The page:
Laura Shannon is the University of Minnesota’s new potato breeder.
Shannon’s potato genetic lab is located on the St. Paul campus.
Minnesota growers produce about 2 billion pounds of potatoes a year in all market classes. Potatoes are the largest non-grain crop in the world.
POTATO ORIGIN: The University of Minnesota’s new potato breeder, Laura Shannon, visited the Incan agricultural terraces in Moray, Peru, near the origin of potatoes. (Laura Shannon)
In a question-and-answer interview with The Farmer, Shannon shared this information:
When did you come on board with U-M?
I started in August. I am replacing Christian Thill, who died suddenly and tragically in 2014. Tom Michaels has been maintaining the germplasm as the interim breeder for the past several years.
What is your potato research background?
I am trained as a computational geneticist, my graduate work was in maize and I spent several years as a postdoc [student] studying dog genetics at Cornell [University]. A year ago, I joined Jeff Endelman's potato breeding lab at the University of Wisconsin as a postdoc, where I worked with Jeff and the International Potato Center in Peru on a large-scale data analysis project. I am excited to bring the skills and techniques I learned working on these disparate organisms to bear on the comparatively complicated genomes of potatoes.
What have you learned thus far about Minnesota potato growers and the potato industry?
The Minnesota potato growers and industry have been incredibly welcoming. They're clearly a strong and well-organized group. From what I can tell, the challenges facing Minnesota growers are the challenges facing growers in general: changing disease and insect pressures, negotiations with their communities around water and land usage, and the increasing frequency of extreme weather events.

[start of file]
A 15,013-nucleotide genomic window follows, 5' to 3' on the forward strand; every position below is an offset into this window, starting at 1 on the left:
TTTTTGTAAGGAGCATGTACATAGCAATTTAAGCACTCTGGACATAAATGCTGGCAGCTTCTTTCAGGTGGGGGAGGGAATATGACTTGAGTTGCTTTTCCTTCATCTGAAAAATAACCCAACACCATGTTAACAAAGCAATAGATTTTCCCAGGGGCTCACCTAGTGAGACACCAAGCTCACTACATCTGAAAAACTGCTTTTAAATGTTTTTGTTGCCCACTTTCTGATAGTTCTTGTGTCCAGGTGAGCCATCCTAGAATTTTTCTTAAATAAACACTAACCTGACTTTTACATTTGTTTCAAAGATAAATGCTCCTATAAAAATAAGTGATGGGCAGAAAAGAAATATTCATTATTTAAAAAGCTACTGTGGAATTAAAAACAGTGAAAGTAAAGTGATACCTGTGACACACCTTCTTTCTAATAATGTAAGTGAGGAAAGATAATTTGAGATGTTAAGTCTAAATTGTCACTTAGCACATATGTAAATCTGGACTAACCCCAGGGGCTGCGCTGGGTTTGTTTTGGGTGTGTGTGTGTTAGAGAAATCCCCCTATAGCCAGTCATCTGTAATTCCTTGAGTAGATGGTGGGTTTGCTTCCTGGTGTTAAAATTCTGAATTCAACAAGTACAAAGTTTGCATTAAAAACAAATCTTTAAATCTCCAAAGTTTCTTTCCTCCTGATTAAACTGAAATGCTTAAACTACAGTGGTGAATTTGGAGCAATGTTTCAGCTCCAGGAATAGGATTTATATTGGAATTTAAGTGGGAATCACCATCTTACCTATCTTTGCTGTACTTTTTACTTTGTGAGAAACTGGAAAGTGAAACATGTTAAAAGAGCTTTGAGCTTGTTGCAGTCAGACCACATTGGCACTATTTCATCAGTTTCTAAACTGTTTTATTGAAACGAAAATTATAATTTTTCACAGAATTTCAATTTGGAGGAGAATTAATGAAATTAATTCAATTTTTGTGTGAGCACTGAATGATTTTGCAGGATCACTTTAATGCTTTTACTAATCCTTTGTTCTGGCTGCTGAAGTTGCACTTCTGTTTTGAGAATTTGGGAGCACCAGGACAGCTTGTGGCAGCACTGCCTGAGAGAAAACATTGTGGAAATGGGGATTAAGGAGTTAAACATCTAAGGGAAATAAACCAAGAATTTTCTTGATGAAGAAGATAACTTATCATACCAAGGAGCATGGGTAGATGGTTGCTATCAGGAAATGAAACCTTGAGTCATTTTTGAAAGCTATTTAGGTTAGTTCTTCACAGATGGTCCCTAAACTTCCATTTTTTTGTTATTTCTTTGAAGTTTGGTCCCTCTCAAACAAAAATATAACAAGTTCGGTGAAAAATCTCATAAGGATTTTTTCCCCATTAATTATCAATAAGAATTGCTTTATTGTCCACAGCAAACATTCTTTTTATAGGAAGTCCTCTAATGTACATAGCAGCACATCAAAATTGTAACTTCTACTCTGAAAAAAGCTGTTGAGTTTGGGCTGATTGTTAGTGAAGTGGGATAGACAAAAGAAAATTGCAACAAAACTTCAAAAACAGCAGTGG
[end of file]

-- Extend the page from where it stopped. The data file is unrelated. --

What are the research areas that you are pursuing, or will pursue?
I plan to develop new varieties that address the needs of Minnesota growers. However, the typical time to develop a new potato variety is seven to 10 years. My lab is particularly interested in exploring methods to increase the speed of the breeding process, including marker-assisted breeding, computational techniques and diploid breeding. I'm looking forward to discussing breeding targets with Minnesota growers, and I'm open to suggestions.
In the meantime, I'm interested in skin color and maintenance of skin color in red potatoes, and in increasing disease resistance and water use efficiency within my breeding program. Colin Jones, a graduate student in the department, is working on identifying nitrogen-efficient varieties.
Any outreach programs planned for growers in the near future?
I was at the Northern Plains Potato Growers Association field day in August, and I hope to continue to participate in their events, as well as the ones for Area 2 growers.
Would you like to hear from growers? How may they contact you?
I would love to hear from growers! My email address is firstname.lastname@example.org and my phone number is 612-624-9737.